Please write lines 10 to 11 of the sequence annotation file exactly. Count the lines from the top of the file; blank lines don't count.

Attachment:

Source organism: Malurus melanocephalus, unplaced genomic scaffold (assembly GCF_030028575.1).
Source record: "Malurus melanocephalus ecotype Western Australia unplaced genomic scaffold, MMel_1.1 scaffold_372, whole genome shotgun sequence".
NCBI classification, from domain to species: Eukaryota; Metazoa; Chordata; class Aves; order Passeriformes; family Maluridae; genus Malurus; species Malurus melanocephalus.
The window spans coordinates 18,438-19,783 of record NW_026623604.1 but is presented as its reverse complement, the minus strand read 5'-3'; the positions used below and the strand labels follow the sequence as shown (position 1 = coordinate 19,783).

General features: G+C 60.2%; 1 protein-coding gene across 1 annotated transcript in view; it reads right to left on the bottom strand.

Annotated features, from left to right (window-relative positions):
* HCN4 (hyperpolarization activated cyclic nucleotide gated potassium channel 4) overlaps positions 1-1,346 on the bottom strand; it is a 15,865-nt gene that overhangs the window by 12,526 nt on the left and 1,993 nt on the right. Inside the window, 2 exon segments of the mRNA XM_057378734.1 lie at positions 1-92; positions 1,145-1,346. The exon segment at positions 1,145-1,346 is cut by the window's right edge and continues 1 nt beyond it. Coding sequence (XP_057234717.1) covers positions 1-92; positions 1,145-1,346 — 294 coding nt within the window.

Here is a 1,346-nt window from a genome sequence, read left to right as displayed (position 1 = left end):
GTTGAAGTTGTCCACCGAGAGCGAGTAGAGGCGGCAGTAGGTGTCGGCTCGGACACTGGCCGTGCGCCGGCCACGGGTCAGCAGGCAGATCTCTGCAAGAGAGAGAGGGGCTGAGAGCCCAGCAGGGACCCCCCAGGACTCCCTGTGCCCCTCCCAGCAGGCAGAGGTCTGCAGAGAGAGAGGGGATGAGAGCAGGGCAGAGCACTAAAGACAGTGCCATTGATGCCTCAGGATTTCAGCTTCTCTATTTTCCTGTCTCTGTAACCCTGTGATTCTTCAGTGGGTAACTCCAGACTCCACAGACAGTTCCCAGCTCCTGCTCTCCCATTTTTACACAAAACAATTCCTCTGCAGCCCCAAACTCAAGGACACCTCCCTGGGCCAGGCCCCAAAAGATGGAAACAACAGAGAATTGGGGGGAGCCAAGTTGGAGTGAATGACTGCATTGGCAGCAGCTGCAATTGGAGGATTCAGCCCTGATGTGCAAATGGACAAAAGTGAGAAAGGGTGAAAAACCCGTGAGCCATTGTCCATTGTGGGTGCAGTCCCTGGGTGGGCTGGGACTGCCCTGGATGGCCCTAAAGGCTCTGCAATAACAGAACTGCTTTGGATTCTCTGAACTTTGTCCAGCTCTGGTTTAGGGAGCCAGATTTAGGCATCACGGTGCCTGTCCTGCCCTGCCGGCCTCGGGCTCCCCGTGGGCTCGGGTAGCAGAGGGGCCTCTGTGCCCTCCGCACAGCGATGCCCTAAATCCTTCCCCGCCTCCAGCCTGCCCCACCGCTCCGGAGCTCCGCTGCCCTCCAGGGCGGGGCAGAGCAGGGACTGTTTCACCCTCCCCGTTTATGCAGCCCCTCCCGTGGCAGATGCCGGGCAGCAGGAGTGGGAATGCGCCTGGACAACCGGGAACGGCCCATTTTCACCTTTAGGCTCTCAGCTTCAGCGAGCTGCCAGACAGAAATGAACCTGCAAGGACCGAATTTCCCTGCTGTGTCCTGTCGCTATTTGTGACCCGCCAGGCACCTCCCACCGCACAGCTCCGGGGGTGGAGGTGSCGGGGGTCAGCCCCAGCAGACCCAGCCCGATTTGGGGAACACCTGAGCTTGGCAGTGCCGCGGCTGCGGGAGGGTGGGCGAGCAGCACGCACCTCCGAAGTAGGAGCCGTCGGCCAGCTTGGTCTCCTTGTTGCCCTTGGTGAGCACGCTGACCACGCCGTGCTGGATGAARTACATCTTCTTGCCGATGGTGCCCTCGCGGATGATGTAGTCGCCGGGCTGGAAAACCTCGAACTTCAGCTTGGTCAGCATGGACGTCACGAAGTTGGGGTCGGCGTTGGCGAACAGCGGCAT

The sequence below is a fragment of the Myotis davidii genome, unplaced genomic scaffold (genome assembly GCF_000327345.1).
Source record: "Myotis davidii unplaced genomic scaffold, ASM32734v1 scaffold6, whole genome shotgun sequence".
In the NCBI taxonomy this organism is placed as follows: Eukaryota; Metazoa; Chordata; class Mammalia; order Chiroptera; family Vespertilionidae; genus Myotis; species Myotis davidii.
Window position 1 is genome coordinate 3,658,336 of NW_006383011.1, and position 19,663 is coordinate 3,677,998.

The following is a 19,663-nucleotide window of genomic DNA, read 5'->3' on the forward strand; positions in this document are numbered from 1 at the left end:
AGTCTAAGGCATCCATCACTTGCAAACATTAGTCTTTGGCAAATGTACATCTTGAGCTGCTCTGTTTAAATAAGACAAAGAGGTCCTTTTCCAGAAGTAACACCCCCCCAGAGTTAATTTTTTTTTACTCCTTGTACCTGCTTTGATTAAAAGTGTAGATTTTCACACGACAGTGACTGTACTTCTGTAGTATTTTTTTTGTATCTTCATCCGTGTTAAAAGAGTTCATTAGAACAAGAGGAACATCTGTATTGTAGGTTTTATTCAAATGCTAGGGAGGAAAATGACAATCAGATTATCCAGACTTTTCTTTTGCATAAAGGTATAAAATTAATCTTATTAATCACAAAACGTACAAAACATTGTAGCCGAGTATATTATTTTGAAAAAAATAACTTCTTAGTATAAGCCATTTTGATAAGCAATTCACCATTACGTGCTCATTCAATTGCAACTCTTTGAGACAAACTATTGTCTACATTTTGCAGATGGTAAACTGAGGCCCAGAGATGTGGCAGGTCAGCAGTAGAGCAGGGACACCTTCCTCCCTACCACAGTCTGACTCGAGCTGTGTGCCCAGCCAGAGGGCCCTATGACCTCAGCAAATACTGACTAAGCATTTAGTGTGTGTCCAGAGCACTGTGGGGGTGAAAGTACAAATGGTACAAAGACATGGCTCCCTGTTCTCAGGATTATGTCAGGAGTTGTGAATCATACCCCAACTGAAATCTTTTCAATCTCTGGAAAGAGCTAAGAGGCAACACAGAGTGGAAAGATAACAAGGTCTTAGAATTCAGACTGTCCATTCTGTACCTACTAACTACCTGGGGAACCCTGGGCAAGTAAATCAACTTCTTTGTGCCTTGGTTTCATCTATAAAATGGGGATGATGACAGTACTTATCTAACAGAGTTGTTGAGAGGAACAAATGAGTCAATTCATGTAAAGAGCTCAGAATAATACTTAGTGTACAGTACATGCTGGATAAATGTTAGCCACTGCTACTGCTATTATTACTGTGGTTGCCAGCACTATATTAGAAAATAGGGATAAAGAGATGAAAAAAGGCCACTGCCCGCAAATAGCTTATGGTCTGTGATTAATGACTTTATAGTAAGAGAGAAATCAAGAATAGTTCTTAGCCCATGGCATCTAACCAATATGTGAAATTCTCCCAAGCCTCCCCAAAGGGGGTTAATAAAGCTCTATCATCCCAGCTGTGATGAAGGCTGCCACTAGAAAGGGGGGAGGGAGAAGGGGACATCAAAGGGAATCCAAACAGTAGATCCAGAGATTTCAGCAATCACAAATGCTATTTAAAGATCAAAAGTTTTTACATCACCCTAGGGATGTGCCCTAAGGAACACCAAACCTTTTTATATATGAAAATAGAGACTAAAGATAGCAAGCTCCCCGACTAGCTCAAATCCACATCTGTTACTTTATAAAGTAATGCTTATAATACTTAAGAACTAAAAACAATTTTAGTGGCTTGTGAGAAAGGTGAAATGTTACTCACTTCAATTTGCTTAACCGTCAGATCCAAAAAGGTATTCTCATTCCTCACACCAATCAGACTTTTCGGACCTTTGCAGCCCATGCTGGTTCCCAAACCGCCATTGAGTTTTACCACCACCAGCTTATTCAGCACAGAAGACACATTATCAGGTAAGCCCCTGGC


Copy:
The sequence below is a fragment of the Myotis davidii genome, unplaced genomic scaffold (genome assembly GCF_000327345.1).
Source record: "Myotis davidii unplaced genomic scaffold, ASM32734v1 scaffold6, whole genome shotgun sequence".